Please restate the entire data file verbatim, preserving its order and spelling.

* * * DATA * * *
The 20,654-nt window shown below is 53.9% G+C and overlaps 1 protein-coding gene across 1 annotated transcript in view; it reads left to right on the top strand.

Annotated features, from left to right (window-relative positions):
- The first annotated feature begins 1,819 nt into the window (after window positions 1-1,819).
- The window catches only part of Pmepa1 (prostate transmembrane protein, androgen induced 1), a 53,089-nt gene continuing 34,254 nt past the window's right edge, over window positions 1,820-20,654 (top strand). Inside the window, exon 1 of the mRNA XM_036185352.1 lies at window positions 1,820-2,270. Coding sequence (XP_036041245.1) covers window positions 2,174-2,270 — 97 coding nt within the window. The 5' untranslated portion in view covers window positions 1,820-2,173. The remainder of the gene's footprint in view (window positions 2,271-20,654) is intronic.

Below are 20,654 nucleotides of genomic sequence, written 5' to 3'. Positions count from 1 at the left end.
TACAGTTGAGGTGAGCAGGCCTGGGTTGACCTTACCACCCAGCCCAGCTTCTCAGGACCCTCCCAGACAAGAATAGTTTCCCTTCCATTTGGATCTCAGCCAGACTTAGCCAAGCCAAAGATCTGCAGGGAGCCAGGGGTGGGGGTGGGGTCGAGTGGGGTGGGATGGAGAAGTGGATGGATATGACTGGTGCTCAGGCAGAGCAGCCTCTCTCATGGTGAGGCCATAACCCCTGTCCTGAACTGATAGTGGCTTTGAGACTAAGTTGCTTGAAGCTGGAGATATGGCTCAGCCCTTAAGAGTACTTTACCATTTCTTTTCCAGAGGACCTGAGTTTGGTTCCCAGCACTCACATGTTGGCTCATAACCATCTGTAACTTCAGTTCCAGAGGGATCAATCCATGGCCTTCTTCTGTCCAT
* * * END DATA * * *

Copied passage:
The 20,654-nt window shown below is 53.9% G+C and overlaps 1 protein-coding gene across 1 annotated transcript in view; it reads left to right on the top strand.

Annotated features, from left to right (window-relative positions):
- The first annotated feature begins 1,819 nt into the window (after window positions 1-1,819).
- The window catches only part of Pmepa1 (prostate transmembrane protein, androgen induced 1), a 53,089-nt gene continuing 34,254 nt past the window's right edge, over window positions 1,820-20,654 (top strand). Inside the window, exon 1 of the mRNA XM_036185352.1 lies at window positions 1,820-2,270. Coding sequence (XP_036041245.1) covers window positions 2,174-2,270 — 97 coding nt within the window. The 5' untranslated portion in view covers window positions 1,820-2,173. The remainder of the gene's footprint in view (window positions 2,271-20,654) is intronic.

Below are 20,654 nucleotides of genomic sequence, written 5' to 3'. Positions count from 1 at the left end.
TACAGTTGAGGTGAGCAGGCCTGGGTTGACCTTACCACCCAGCCCAGCTTCTCAGGACCCTCCCAGACAAGAATAGTTTCCCTTCCATTTGGATCTCAGCCAGACTTAGCCAAGCCAAAGATCTGCAGGGAGCCAGGGGTGGGGGTGGGGTCGAGTGGGGTGGGATGGAGAAGTGGATGGATATGACTGGTGCTCAGGCAGAGCAGCCTCTCTCATGGTGAGGCCATAACCCCTGTCCTGAACTGATAGTGGCTTTGAGACTAAGTTGCTTGAAGCTGGAGATATGGCTCAGCCCTTAAGAGTACTTTACCATTTCTTTTCCAGAGGACCTGAGTTTGGTTCCCAGCACTCACATGTTGGCTCATAACCATCTGTAACTTCAGTTCCAGAGGGATCAATCCATGGCCTTCTTCTGTCCAT